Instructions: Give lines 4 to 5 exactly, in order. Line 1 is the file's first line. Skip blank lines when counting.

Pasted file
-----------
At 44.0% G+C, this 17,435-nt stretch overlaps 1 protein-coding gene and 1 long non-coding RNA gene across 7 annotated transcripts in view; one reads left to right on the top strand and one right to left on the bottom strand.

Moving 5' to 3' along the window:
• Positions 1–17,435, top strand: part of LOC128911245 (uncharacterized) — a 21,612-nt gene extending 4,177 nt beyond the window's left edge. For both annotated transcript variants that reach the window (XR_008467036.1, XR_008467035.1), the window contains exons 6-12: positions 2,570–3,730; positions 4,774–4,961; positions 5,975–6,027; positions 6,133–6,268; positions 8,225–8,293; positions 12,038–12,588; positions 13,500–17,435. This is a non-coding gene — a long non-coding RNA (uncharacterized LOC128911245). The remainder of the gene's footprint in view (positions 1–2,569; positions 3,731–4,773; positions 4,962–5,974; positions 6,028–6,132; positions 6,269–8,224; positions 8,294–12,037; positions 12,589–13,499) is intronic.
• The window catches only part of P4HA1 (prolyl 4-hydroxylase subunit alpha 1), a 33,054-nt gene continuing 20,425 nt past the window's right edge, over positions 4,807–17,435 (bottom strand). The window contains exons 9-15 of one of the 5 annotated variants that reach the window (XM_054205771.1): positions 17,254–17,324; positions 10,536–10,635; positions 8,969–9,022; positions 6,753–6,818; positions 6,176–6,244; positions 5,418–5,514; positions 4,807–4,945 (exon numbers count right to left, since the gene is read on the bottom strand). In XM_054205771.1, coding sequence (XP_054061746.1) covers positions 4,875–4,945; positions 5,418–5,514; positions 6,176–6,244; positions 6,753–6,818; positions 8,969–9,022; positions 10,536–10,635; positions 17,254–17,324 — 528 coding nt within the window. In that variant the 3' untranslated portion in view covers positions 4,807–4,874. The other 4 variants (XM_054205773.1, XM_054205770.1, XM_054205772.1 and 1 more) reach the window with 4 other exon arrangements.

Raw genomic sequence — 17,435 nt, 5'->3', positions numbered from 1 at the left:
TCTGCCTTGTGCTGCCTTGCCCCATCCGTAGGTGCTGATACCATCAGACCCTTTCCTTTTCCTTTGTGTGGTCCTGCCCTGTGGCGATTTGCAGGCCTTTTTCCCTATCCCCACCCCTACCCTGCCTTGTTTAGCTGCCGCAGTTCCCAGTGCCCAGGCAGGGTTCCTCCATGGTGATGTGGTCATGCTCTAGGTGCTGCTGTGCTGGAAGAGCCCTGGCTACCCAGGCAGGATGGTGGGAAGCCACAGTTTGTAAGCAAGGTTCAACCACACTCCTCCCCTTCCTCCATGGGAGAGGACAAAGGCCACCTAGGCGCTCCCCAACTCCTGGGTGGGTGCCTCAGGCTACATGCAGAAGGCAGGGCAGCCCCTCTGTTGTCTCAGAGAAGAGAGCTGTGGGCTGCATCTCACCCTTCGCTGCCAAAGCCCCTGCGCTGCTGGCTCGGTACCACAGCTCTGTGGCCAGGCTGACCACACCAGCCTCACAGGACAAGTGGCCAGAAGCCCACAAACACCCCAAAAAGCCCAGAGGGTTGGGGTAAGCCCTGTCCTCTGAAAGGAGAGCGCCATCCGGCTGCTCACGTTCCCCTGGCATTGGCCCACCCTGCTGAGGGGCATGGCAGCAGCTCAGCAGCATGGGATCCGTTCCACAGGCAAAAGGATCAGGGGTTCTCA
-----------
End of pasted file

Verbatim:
• The window catches only part of P4HA1 (prolyl 4-hydroxylase subunit alpha 1), a 33,054-nt gene continuing 20,425 nt past the window's right edge, over positions 4,807–17,435 (bottom strand). The window contains exons 9-15 of one of the 5 annotated variants that reach the window (XM_054205771.1): positions 17,254–17,324; positions 10,536–10,635; positions 8,969–9,022; positions 6,753–6,818; positions 6,176–6,244; positions 5,418–5,514; positions 4,807–4,945 (exon numbers count right to left, since the gene is read on the bottom strand). In XM_054205771.1, coding sequence (XP_054061746.1) covers positions 4,875–4,945; positions 5,418–5,514; positions 6,176–6,244; positions 6,753–6,818; positions 8,969–9,022; positions 10,536–10,635; positions 17,254–17,324 — 528 coding nt within the window. In that variant the 3' untranslated portion in view covers positions 4,807–4,874. The other 4 variants (XM_054205773.1, XM_054205770.1, XM_054205772.1 and 1 more) reach the window with 4 other exon arrangements.

Raw genomic sequence — 17,435 nt, 5'->3', positions numbered from 1 at the left: